Accompanied with the positive tropical height responses in the upper troposphere, anomalous cyclones are excited poleward. The extratropical circulation responses to the tropical latent heating over the TIO and TPO are quite different, especially in the Pacific–North America pattern. Specifically, a canonical PNA-like spatial pattern was reproduced in the “ENSO” and the TPO experiments with an anomalous low located over the Aleutian Islands (a deepened Aleutian low) and an anomalous high centered over Canada–Greenland (an intensified Canadian Arctic high), as indicated in Fig. 6c, e. The most obvious difference between the “ENSO” and the TPO experiments is that the positive PNA-like response in Fig. 6e seems to be stronger than that in Fig. 6c. Nevertheless, when the ENSO-related forcing is simply confined to the tropical Indian Ocean, an opposite spatial pattern is reproduced in the TIO experiment, with an anomalous high over the North Pacific (a weakened Aleutian low) and an anomalous low over Canada–Greenland (a weakened Canadian Arctic high), which together project onto the negative phase of PNA, as shown in Fig. 6g. This agrees with the results of Hoerling et al. (2004) and Annamalai et al. (2007), and can be further verified by the difference between the “ENSO” and the TPO experiments in Fig. 6i.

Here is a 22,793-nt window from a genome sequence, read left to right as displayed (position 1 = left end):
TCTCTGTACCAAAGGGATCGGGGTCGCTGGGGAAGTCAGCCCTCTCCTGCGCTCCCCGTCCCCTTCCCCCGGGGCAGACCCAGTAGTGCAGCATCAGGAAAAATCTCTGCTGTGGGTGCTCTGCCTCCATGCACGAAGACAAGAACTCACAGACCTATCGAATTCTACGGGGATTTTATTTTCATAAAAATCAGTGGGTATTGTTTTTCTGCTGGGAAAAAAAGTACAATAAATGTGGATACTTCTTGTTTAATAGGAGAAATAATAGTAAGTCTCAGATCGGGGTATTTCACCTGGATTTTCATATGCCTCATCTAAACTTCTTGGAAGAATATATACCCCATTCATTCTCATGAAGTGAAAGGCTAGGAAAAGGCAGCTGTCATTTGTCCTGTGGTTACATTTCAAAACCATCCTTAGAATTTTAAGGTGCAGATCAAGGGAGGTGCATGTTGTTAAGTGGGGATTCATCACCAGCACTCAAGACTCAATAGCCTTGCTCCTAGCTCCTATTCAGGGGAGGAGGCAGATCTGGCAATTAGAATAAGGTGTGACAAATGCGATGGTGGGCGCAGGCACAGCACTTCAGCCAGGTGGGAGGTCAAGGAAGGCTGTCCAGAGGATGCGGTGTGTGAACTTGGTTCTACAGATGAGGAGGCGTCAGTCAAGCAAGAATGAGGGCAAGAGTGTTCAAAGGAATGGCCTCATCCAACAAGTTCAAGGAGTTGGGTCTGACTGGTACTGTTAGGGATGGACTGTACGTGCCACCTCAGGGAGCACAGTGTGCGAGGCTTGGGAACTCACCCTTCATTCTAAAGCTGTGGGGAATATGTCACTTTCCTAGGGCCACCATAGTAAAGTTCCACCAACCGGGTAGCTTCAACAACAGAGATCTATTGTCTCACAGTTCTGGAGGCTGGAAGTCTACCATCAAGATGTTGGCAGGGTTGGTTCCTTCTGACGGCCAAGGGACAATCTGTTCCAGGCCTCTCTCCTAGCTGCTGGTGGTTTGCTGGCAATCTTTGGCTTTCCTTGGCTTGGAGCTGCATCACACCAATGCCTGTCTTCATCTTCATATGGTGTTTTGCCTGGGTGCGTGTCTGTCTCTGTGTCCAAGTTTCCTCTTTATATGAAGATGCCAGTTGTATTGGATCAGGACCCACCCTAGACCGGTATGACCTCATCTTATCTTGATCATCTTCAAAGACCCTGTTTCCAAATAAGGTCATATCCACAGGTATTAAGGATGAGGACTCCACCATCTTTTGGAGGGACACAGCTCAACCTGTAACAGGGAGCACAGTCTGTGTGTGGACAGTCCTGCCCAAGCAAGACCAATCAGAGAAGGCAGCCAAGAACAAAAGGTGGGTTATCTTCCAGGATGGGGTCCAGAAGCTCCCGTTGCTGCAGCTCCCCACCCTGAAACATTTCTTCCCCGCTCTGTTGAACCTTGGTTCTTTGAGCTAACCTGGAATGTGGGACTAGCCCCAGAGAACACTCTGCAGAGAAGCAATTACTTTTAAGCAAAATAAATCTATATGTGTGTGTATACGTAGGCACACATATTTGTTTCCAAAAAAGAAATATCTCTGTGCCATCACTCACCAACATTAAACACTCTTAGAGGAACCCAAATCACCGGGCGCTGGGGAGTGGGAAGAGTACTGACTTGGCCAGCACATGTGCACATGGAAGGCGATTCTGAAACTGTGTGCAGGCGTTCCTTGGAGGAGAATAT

Apart from the waveform responses, annular mode responses can also be found in the sensitivity experiments. In the “ENSO” and especially the TPO experiments, from the southern United States and Mexico to the North Atlantic and well into Western Europe, a belt of highly significant low-pressure anomalies is a very prominent feature of the upper tropospheric geopotential height anomaly pattern. The positive upper tropospheric geopotential height anomaly center appears over South Greenland and the Davis Strait, also covers large parts of Canada and the North Pole, and it extends to the east towards Iceland, Spitsbergen and the Russian Arctic (Fig. 6c, e). The high-latitude positive and mid-latitude negative geopotential height anomalies clearly project onto a strong negative phase of the northern annular mode (NAM) in Fig. 6d, f, with the latter’s amplitude greater than the former’s. This is consistent with the results of Fletcher and Kushner (2011) and Graf et al. (2014). By contrast, the TIO experiment yields a negative geopotential height response from the Canadian Arctic and the Davis Strait to Greenland and Iceland and well into Svalbard and the Russian Arctic, and a positive geopotential response from the southern United States and Mexico to the North Atlantic and well into Southwestern Europe as indicated in Fig. 6g, which together corresponds to a positive NAM response in Fig. 6h. This is also proved by the difference between the “ENSO” and TPO experiments in Fig. 6j. The response to the TIO and that to the TPO forcing exhibit similar patterns but are opposite signed. This is mainly attributed to the fact that the thermodynamic forcing is shifted by 180° longitude. In other words, since the diabatic heating is shifted by 180° longitude, the extratropical wave is also shifted by 180° in the zonal direction (The SST anomaly center in the TIO is just ~180 degrees longitude from that in the TPO). A PNA is mainly projected to the planetary wavenumber-1 in the upper troposphere, which can propagate into the stratosphere. If the zonal wavenumber-1 is shifted by 180 degrees in the zonal direction, the phase is thus changed to the opposite polarity. Since positive/negative NAM corresponds to the westerly/easterly anomalies in the circumpolar regions, the NAM response can be connected with the downward propagating signals from upper levels (see Fig. 5), while the anomalous PNA-like response is obviously a manifestation of the stationary Rossby wave responses.